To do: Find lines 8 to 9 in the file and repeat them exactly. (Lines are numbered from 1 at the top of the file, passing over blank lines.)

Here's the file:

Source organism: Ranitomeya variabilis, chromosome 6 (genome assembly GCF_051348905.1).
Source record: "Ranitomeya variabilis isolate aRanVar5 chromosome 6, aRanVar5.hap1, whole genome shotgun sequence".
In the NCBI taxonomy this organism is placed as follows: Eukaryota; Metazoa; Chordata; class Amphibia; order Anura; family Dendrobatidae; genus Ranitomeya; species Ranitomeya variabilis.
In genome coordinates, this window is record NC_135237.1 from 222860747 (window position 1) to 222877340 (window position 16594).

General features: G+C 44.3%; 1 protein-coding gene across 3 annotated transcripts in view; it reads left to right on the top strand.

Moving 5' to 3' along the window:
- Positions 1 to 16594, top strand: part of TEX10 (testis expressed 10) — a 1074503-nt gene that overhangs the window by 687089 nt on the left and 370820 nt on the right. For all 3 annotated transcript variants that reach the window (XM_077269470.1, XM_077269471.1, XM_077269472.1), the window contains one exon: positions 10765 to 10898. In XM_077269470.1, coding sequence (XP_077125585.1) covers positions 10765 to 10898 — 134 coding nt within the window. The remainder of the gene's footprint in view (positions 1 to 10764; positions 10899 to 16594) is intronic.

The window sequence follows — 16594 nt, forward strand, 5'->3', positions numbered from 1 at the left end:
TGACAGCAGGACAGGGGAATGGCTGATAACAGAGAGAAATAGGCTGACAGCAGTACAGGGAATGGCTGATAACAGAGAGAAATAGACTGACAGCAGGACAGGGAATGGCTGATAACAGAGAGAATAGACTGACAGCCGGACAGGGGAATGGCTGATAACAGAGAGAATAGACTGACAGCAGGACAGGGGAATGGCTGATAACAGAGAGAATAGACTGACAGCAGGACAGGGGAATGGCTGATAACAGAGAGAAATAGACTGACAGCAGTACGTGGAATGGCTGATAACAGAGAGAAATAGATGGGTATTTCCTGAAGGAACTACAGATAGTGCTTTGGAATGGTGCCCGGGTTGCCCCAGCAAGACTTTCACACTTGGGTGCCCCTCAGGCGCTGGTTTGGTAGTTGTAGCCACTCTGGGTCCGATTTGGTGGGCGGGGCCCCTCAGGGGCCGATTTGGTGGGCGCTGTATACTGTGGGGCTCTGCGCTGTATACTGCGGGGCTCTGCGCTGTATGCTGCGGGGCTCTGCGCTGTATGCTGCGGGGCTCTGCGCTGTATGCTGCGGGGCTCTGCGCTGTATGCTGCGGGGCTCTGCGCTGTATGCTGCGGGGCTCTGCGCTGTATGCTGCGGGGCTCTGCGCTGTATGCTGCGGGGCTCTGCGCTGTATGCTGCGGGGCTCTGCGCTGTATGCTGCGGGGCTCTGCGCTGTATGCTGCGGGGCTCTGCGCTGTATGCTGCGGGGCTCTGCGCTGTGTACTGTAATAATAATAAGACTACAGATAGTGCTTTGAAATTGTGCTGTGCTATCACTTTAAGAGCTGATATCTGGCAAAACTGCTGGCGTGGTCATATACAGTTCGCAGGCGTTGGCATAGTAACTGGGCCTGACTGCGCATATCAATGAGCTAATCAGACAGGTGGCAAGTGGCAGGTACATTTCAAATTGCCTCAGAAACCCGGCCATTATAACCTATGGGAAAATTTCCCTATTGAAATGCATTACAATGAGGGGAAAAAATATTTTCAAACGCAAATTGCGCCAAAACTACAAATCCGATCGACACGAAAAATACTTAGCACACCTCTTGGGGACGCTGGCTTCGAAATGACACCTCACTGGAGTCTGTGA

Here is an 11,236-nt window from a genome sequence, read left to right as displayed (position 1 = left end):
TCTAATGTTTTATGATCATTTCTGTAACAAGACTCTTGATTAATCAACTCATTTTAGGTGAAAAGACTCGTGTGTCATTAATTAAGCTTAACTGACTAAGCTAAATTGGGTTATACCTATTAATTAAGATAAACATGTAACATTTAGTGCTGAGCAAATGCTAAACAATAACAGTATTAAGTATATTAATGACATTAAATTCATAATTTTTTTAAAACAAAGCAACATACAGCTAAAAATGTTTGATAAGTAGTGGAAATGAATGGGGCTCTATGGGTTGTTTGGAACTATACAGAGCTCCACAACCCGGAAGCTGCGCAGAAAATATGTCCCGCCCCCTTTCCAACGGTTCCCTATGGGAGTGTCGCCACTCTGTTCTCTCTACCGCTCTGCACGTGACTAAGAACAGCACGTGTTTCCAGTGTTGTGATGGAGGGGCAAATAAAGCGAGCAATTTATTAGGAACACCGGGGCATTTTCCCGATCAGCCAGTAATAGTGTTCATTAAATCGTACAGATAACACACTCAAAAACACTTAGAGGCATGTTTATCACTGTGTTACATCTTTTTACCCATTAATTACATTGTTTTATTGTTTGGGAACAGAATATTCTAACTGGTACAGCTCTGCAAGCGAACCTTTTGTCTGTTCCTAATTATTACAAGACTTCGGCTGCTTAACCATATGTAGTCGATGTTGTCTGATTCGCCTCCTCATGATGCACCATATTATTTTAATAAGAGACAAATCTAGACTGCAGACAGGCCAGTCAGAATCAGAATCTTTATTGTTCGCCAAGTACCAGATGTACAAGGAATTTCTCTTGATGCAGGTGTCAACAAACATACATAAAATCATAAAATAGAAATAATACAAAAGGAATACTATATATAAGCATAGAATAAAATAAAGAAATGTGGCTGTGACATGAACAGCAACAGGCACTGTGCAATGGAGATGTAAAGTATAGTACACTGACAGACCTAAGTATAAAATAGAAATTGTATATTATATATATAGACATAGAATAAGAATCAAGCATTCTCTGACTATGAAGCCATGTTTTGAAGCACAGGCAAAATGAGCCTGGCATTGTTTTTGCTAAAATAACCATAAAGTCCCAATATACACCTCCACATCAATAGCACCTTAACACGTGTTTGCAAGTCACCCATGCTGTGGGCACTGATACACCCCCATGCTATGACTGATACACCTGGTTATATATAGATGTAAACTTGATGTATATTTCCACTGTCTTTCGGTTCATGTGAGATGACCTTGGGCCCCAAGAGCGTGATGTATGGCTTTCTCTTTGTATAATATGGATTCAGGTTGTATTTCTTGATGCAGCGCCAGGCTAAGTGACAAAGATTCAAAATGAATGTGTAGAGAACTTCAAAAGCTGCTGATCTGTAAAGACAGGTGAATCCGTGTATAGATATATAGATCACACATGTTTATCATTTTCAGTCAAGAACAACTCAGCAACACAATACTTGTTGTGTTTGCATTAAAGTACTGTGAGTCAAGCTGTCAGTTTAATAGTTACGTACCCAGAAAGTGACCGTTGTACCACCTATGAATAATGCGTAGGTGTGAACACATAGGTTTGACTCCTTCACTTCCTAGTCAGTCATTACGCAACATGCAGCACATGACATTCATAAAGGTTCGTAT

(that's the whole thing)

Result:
The window sequence follows — 16594 nt, forward strand, 5'->3', positions numbered from 1 at the left end:
TGACAGCAGGACAGGGGAATGGCTGATAACAGAGAGAAATAGGCTGACAGCAGTACAGGGAATGGCTGATAACAGAGAGAAATAGACTGACAGCAGGACAGGGAATGGCTGATAACAGAGAGAATAGACTGACAGCCGGACAGGGGAATGGCTGATAACAGAGAGAATAGACTGACAGCAGGACAGGGGAATGGCTGATAACAGAGAGAATAGACTGACAGCAGGACAGGGGAATGGCTGATAACAGAGAGAAATAGACTGACAGCAGTACGTGGAATGGCTGATAACAGAGAGAAATAGATGGGTATTTCCTGAAGGAACTACAGATAGTGCTTTGGAATGGTGCCCGGGTTGCCCCAGCAAGACTTTCACACTTGGGTGCCCCTCAGGCGCTGGTTTGGTAGTTGTAGCCACTCTGGGTCCGATTTGGTGGGCGGGGCCCCTCAGGGGCCGATTTGGTGGGCGCTGTATACTGTGGGGCTCTGCGCTGTATACTGCGGGGCTCTGCGCTGTATGCTGCGGGGCTCTGCGCTGTATGCTGCGGGGCTCTGCGCTGTATGCTGCGGGGCTCTGCGCTGTATGCTGCGGGGCTCTGCGCTGTATGCTGCGGGGCTCTGCGCTGTATGCTGCGGGGCTCTGCGCTGTATGCTGCGGGGCTCTGCGCTGTATGCTGCGGGGCTCTGCGCTGTATGCTGCGGGGCTCTGCGCTGTATGCTGCGGGGCTCTGCGCTGTATGCTGCGGGGCTCTGCGCTGTGTACTGTAATAATAATAAGACTACAGATAGTGCTTTGAAATTGTGCTGTGCTATCACTTTAAGAGCTGATATCTGGCAAAACTGCTGGCGTGGTCATATACAGTTCGCAGGCGTTGGCATAGTAACTGGGCCTGACTGCGCATATCAATGAGCTAATCAGACAGGTGGCAAGTGGCAGGTACATTTCAAATTGCCTCAGAAACCCGGCCATTATAACCTATGGGAAAATTTCCCTATTGAAATGCATTACAATGAGGGGAAAAAATATTTTCAAACGCAAATTGCGCCAAAACTACAAATCCGATCGACACGAAAAATACTTAGCACACCTCTTGGGGACGCTGGCTTCGAAATGACACCTCACTGGAGTCTGTGA